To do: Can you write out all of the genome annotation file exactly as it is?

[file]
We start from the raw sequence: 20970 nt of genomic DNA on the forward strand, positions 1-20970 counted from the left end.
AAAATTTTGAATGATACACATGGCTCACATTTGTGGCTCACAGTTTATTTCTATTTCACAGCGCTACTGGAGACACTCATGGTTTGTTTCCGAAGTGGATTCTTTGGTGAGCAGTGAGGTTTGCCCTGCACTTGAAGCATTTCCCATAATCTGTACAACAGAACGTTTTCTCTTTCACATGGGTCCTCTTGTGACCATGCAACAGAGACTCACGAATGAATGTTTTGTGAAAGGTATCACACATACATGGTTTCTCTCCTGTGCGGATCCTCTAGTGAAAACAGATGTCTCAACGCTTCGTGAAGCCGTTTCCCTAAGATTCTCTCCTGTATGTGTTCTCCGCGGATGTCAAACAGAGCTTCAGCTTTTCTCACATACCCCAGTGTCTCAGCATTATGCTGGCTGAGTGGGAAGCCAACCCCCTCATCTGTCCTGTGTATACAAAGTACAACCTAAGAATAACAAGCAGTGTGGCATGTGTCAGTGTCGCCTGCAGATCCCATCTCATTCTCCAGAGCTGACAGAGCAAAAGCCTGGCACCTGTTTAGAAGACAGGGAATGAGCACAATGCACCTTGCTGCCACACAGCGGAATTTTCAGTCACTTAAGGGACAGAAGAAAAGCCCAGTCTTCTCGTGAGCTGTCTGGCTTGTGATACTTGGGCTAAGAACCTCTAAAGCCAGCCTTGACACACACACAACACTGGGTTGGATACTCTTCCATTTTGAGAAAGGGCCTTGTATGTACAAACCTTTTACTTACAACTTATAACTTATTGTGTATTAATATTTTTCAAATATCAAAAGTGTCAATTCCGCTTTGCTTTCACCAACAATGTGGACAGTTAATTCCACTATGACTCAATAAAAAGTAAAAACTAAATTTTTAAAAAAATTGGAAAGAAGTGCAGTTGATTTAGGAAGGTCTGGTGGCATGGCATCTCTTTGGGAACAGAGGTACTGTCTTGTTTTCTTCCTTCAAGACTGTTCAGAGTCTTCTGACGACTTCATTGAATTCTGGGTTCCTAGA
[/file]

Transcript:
We start from the raw sequence: 20970 nt of genomic DNA on the forward strand, positions 1-20970 counted from the left end.
AAAATTTTGAATGATACACATGGCTCACATTTGTGGCTCACAGTTTATTTCTATTTCACAGCGCTACTGGAGACACTCATGGTTTGTTTCCGAAGTGGATTCTTTGGTGAGCAGTGAGGTTTGCCCTGCACTTGAAGCATTTCCCATAATCTGTACAACAGAACGTTTTCTCTTTCACATGGGTCCTCTTGTGACCATGCAACAGAGACTCACGAATGAATGTTTTGTGAAAGGTATCACACATACATGGTTTCTCTCCTGTGCGGATCCTCTAGTGAAAACAGATGTCTCAACGCTTCGTGAAGCCGTTTCCCTAAGATTCTCTCCTGTATGTGTTCTCCGCGGATGTCAAACAGAGCTTCAGCTTTTCTCACATACCCCAGTGTCTCAGCATTATGCTGGCTGAGTGGGAAGCCAACCCCCTCATCTGTCCTGTGTATACAAAGTACAACCTAAGAATAACAAGCAGTGTGGCATGTGTCAGTGTCGCCTGCAGATCCCATCTCATTCTCCAGAGCTGACAGAGCAAAAGCCTGGCACCTGTTTAGAAGACAGGGAATGAGCACAATGCACCTTGCTGCCACACAGCGGAATTTTCAGTCACTTAAGGGACAGAAGAAAAGCCCAGTCTTCTCGTGAGCTGTCTGGCTTGTGATACTTGGGCTAAGAACCTCTAAAGCCAGCCTTGACACACACACAACACTGGGTTGGATACTCTTCCATTTTGAGAAAGGGCCTTGTATGTACAAACCTTTTACTTACAACTTATAACTTATTGTGTATTAATATTTTTCAAATATCAAAAGTGTCAATTCCGCTTTGCTTTCACCAACAATGTGGACAGTTAATTCCACTATGACTCAATAAAAAGTAAAAACTAAATTTTTAAAAAAATTGGAAAGAAGTGCAGTTGATTTAGGAAGGTCTGGTGGCATGGCATCTCTTTGGGAACAGAGGTACTGTCTTGTTTTCTTCCTTCAAGACTGTTCAGAGTCTTCTGACGACTTCATTGAATTCTGGGTTCCTAGA